The last several days have been spent chasing the draw bar force issue. The following results:
1 Happily, the pulley method and the gauge method agree within a couple of grams. The gauge only reads 5 gram increments.
2 the equivalent between the gauge and the pulley weight is the weight on the pulley that can not be lifted by the engine.
By first measuring the pull with the gauge and then setting a weight slightly less than that value. On ten tries on different engines, it was found that the two samples agree within 2 grams.
3 Agreement has been demonstrated between that two measurements going up in weight on the engine and going back down.
4 There is some variation in the measured value at the same weight, but the two techniques measured it within 2 grams. This implies that the motor and or track conditions are changing with testing time or load.
Because of this last result, it points out the critical role of the test process. When the data is taken, the motor operation stress and track condition need to be as close as can be accomplished. The general technique that has been used to date has been in place with this in mind. So the best thing to do is to follow the current testing procedure.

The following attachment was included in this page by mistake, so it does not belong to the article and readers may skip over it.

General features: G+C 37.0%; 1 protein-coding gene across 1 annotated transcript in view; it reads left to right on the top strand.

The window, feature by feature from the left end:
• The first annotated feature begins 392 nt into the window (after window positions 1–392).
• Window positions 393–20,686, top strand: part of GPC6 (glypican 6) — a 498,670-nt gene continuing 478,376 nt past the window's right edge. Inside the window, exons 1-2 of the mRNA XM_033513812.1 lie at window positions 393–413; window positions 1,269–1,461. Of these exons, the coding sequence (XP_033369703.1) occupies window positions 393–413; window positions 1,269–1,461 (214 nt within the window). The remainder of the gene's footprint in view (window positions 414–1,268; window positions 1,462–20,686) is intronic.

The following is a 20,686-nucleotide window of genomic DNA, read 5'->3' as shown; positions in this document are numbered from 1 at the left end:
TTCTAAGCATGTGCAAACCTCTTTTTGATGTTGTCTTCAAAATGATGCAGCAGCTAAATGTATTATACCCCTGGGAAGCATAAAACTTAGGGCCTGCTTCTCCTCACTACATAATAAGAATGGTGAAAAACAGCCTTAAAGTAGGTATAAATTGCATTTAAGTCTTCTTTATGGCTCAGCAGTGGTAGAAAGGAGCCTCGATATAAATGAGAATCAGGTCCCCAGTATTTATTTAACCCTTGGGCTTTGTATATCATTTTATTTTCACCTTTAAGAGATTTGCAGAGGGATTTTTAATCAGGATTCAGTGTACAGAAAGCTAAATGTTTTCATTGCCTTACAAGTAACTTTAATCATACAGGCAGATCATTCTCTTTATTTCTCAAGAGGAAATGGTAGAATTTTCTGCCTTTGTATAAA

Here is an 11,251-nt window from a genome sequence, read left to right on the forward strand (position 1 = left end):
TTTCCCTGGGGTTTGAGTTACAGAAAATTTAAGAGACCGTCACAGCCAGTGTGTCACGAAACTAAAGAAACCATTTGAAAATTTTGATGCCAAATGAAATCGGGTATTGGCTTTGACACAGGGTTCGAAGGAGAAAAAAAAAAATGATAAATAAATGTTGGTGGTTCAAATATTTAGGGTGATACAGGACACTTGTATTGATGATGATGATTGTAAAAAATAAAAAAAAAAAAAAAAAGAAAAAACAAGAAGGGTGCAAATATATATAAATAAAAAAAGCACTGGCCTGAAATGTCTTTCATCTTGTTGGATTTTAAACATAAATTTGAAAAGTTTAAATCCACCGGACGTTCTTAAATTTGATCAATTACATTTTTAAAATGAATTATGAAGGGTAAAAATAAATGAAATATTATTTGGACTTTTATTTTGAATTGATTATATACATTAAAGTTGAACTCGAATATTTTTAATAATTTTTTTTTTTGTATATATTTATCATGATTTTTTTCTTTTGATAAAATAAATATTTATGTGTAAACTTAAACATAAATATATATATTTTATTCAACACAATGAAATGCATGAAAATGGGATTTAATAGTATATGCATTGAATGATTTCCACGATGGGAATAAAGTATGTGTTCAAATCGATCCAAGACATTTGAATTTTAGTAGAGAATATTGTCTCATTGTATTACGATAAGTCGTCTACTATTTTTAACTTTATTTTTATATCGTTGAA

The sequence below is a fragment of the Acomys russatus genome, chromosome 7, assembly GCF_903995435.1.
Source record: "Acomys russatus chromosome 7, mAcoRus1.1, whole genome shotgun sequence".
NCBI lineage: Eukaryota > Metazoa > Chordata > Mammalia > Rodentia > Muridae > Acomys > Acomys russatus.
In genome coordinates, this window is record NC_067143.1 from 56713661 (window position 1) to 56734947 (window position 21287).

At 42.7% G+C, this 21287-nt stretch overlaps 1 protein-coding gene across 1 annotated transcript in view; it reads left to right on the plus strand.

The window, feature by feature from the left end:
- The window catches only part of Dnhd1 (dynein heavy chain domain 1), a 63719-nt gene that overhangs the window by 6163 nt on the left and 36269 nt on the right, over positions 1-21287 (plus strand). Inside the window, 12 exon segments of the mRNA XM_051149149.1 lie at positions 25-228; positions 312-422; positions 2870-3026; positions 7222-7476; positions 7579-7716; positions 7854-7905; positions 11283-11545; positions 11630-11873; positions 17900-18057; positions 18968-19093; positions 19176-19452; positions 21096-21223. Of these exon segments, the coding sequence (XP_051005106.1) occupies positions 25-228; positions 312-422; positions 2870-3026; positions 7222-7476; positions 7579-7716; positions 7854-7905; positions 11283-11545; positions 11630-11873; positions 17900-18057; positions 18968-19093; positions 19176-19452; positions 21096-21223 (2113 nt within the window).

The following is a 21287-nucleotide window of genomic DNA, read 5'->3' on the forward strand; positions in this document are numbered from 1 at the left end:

The observed variation was different for each engine. The question is “does motor quality and condition impact this variation?” This variation will be examined during the activity. The older units will have one tune up step and then the Mashima motor. The more recent engines have little time on the motor. It was intended to only look at this variation in the “as received” condition. Depending on the results, these later engines will be tuned to describe the impact on this variation as well as the weight variation. It will be interesting to see if and what impact age and quality has on this variation.